When Freddy Ruppert first put a copy of Former Ghosts' Fleurs in my hand, he wouldn't let go. He told me, "I need to tell you something." He said that he had performed a little experiment when he had finished recording. He said that the album was drenched in reverb and he had gone out of his way to measure it. He measured the amount of reverb, on a few percussive hits, the sustain on a few single synth notes and chords, and long echos on the vocal tracks. He told me that after doing some calculations, he predicts that if you were to clip out the actual sound from the instruments on the album, leaving only the reverb, and then lined each track of reverb up, one after another the reverb should stretch out for 8 and 3/4 years. He said, "Think about that." Over eight years of music, folded, stacked, toppling and dripping down over itself. An album dense, not just with sound but emotion; an album so heavy, that the disk itself almost seems to weigh five pounds.
And this isn't just talk. He wasn't just trying to psych me out. With Fleurs Freddy Ruppert, Jamie Stewart and Nika Roza -- known collectively as Former Ghosts -- have created an album so intense that I sometimes find it hard to listen to. And I say this in an effort to compliment them. To authentically present the themes of the album--heartbreak, death, love, needing, wanting--and to render them sonically accurate should replicate those feelings in the listener.
And they do. The album sweeps through you with it's sweet melodic side, sprinkling in sharp, chaotic, discordant moments -- as if to punish you for having enjoyed yourself, for having let your guard down. "Dreams" plays through with melodies and textures reminiscent of early synth-pop, kept alive with the warm heart-like thumping of the synthetic kick drum. Freddy's (this song is a mess but so am i) vocals crawl low through the hallucinatory soundscape, led on by the gentle buttering of Jamie's back-ups in the chorus.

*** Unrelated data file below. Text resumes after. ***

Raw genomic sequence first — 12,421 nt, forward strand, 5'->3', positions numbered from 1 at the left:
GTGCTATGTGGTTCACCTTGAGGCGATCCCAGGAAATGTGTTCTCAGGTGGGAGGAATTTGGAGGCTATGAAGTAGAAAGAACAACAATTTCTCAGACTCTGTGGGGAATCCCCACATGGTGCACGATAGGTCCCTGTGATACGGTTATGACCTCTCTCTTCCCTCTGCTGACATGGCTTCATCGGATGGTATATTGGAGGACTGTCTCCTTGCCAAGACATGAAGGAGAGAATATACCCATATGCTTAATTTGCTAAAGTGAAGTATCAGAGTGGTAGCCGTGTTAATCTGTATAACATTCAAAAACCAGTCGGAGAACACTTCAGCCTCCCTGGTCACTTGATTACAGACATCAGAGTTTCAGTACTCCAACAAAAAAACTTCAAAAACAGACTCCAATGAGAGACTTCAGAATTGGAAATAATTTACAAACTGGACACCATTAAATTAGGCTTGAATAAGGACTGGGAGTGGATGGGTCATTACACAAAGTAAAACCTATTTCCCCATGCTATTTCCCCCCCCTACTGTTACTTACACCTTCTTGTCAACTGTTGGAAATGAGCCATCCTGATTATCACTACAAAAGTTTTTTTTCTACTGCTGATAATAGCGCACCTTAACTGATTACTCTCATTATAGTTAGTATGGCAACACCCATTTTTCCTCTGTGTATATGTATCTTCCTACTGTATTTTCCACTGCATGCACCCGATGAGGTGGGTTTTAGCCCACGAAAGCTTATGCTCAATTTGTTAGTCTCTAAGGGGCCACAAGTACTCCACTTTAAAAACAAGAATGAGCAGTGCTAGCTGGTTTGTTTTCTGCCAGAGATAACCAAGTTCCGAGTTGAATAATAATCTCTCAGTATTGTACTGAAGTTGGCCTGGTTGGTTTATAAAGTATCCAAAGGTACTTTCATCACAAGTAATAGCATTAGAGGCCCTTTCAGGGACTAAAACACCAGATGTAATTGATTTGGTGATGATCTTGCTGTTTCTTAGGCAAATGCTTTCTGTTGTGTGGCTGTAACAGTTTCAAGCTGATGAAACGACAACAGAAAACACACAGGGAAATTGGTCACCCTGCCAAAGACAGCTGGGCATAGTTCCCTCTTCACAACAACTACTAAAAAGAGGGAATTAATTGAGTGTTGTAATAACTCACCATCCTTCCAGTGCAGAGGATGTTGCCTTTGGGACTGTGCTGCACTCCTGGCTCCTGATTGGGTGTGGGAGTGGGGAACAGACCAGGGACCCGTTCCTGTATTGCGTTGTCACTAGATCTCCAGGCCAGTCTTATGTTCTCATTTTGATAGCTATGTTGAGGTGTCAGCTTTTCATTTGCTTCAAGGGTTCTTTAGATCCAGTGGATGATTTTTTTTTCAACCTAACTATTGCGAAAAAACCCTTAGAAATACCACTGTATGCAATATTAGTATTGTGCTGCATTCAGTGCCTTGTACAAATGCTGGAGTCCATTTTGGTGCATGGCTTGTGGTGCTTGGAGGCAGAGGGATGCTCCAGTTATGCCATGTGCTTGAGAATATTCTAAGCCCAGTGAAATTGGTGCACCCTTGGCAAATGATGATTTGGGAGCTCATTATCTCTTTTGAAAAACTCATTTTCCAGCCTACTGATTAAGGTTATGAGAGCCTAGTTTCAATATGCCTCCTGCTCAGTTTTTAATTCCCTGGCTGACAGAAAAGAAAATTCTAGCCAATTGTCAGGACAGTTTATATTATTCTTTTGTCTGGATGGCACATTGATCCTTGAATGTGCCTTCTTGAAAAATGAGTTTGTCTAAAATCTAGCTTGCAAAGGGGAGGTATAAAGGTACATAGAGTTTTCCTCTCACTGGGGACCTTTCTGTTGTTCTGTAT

Nika (Zola Jesus) enters the album on "In Earth's Palm" -- picture Barbra Streisand laying in the street at night, covered in hot tar, with her legs broken, still managing to sing powerfully, beautifully. The intensity and virtuosity of her voice torques the dynamic of the entire album into an unexpected shape--and it's here, as a powerful feminine counterpart is added to the vulnerable male figures at work, that the fragmented sensation of having more than one lead singer plays out. Love is the most emotionally tangible embodiment of all things delicate; love is confusing and violent. The multitude of voices are both a reflection of and a creation of the themes of loss, confusion, unexpected joy; they are sensations as disjointed, multi-vocal and diverse as the emotional experiences offered here.
Jamie's (Xiu Xiu, etc) influence on the album enters obliquely, buttering some of the albums harder edges, organizing the sometimes disoriented moments of glitch and electro-mania. He plays an unfamiliar role -- softer, more understated (in his particular context) -- but in his familiar style. Starring solo on "I Wave," you're drawn into the springy synths, cushioned by his smooth voice--the track is almost a reprieve from heavier textures found elsewhere in the album.
I'm glad Freddy told me what he did before I listened. To be warned that time would seem distorted as I listened to Former Ghosts kept me from believing that I was falling into psychosis, and let me know I was simply writhing in musical ecstasy.
"Fleurs" out October 20th on Upset The Rhythm CD/Vinyl/Digital Download
01 Us and Now
02 Hold On
05 In Earth's Palm
06 I Wave
10 The Bull and the Ram
11 Hello Again
12 This Is My Last Goodbye